SACRAMENTO, Calif. — Two years after the state dealer association began notifying the Department of Motor Vehicles (DMV) of numerous state and federal advertising violations by Tesla Motors Inc., the state agency issued a warning to electric vehicle makers that it will begin enforcing those laws and will refer cases it brings against marketers to local, state, and federal prosecutors.  

The warning was contained in a memorandum issued this month by Timothy Corcoran, the DMV’s occupational licensing compliance unit chief. Although Tesla wasn't named in the notice, the agency warned that advertising only a “‘net price’ for the purchase of electric vehicles (EVs)” violated multiple California advertising laws and Regulation Z, a federal rule that carries a fine of up to $1,000 per individual action, among other penalties. Violations of the state’s advertising laws carry a fine of up to $2,500 per person exposed to the false advertisement.

“… Manufacturers of electronic vehicles are advertising prices, which are not the manufacturers’ suggested retail price (MSRP) or cash price, but rather the ‘net price’ after deducting a potential federal tax credit, California rebate and other ‘savings,’” the memo states, in part.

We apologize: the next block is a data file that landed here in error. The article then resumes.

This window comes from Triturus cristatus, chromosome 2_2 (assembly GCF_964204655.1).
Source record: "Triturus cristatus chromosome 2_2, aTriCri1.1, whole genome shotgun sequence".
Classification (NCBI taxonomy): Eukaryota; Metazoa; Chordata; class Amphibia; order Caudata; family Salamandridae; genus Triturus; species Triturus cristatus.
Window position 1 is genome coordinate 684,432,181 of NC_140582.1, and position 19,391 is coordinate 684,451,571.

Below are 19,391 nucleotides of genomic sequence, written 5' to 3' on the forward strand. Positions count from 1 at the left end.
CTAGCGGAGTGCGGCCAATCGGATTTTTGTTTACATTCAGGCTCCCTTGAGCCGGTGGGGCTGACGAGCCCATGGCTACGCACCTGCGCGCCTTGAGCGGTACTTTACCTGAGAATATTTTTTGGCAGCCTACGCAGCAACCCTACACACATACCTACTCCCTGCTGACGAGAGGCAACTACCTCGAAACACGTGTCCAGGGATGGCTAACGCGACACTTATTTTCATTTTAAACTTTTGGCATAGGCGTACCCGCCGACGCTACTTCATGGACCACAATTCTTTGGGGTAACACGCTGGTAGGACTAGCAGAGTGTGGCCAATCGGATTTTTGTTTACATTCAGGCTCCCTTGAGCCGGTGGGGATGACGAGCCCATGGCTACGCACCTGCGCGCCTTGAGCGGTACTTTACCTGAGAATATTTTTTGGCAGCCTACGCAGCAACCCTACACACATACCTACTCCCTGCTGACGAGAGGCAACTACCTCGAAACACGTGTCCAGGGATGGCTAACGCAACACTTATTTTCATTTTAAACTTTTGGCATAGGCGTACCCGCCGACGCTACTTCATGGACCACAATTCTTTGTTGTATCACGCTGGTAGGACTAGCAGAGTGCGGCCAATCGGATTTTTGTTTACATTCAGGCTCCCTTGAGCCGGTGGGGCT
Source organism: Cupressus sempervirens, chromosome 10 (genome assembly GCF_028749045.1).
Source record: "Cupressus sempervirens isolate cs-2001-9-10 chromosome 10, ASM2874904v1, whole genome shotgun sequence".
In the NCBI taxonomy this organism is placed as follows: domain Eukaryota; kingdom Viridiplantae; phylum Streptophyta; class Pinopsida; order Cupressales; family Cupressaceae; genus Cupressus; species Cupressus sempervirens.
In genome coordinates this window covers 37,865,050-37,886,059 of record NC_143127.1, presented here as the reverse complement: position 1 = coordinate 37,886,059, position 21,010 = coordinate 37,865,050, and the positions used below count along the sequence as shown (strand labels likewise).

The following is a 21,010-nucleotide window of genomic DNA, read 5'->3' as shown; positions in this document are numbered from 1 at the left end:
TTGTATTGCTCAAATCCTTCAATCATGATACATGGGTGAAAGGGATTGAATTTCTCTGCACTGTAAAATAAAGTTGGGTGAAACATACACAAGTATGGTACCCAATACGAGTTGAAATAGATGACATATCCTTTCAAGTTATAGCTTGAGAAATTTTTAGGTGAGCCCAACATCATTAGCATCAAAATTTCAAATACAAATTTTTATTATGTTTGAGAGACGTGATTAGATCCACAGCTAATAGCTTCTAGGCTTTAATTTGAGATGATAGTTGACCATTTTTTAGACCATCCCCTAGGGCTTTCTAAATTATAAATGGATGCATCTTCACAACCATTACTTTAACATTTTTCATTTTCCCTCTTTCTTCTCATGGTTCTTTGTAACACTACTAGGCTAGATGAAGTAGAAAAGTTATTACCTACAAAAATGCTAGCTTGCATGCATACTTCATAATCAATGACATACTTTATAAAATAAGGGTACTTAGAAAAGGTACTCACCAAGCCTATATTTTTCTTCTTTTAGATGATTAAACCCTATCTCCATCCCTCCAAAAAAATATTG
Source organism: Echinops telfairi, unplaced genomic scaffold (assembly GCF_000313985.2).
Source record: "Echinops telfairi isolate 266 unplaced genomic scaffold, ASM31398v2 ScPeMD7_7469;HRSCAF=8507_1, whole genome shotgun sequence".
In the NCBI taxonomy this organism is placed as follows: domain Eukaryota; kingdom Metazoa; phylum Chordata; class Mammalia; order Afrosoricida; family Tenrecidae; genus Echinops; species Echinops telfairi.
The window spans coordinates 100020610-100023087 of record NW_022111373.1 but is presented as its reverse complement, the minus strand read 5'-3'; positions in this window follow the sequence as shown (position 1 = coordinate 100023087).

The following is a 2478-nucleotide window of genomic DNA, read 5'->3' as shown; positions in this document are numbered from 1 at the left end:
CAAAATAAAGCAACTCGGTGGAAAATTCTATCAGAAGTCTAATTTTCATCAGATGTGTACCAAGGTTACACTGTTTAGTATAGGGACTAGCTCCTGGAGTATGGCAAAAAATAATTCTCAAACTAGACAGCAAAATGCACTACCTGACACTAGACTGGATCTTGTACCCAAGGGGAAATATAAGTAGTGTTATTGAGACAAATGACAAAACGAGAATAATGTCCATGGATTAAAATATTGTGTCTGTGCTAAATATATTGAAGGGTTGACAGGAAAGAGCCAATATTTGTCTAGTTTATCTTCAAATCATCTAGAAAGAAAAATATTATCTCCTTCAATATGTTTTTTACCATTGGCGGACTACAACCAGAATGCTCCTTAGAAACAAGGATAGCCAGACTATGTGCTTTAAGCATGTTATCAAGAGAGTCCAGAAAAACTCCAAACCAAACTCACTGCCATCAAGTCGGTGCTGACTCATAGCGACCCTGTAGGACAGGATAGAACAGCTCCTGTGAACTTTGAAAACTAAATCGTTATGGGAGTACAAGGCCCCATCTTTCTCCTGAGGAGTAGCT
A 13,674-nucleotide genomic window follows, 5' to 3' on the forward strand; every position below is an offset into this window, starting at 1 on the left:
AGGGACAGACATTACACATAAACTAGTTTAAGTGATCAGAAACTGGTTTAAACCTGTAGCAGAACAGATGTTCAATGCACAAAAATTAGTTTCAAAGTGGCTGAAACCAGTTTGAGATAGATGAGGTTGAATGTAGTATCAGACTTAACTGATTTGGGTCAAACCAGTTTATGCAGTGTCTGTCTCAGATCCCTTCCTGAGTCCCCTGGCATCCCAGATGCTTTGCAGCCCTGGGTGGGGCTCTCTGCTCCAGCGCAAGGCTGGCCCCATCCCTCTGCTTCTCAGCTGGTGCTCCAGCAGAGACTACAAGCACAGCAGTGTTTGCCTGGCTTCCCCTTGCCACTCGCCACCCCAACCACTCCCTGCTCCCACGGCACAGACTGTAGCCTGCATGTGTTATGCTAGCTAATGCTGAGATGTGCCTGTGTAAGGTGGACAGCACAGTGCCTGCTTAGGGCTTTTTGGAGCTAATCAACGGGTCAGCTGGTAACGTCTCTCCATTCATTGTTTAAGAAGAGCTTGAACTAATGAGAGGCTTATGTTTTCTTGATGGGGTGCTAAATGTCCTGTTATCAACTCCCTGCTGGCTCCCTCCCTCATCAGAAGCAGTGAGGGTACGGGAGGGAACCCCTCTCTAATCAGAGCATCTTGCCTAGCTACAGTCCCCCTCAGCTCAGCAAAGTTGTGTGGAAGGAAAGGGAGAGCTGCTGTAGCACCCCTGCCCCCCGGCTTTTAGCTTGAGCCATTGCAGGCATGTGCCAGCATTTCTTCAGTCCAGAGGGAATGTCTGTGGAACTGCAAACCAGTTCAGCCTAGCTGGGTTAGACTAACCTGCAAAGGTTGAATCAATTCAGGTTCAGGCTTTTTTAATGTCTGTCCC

In September 2013, the California New Car Dealers Association (CNCDA) requested that the DMV begin investigating the way Tesla marketed Model S leases on its website. It charged that such advertisements included the availability of incentives, gas savings, and tax savings in the final payment quotes for customers. The ads even claimed the true cost of owning a Model S — with a base price of $71,070 — was $114 per month.

“While we are gratified that the DMV has issued this blanket advertising warning, we are still waiting for decisive and public action by the DMV against Tesla for advertising that seriously misleads its customers and the public going back at least two years,” stated CNCDA President Brian Maas in a press release.

The association said it believes the DMV’s recent memo may be an indirect way of addressing Tesla Motors’ “referral program,” which the EV maker launched this past July. The promotion, which runs through the end of this month, promises to give Model S buyers a $1,000 discount if they were referred by a current owner, who would also be rewarded with a $1,000 discount on their next purchase or service visit.

In late August, the CNCDA called on the DMV to investigate Tesla’s referral program. The agency responded in a Sept. 29 letter to Tesla, which warned the EV maker that its promotion was in violation of multiple laws, including offering “bird dog fees.”

“Whether or not the referral program referred to above remains published on Tesla's internet website at this time, this is a written warning regarding future referral program participation,” read the DMV’s September letter. “Any repetition of the violations may result in an administrative accusation being filed against your corporation's manufacturer and dealer licenses, and referral of the matter to prosecutors without further warning.”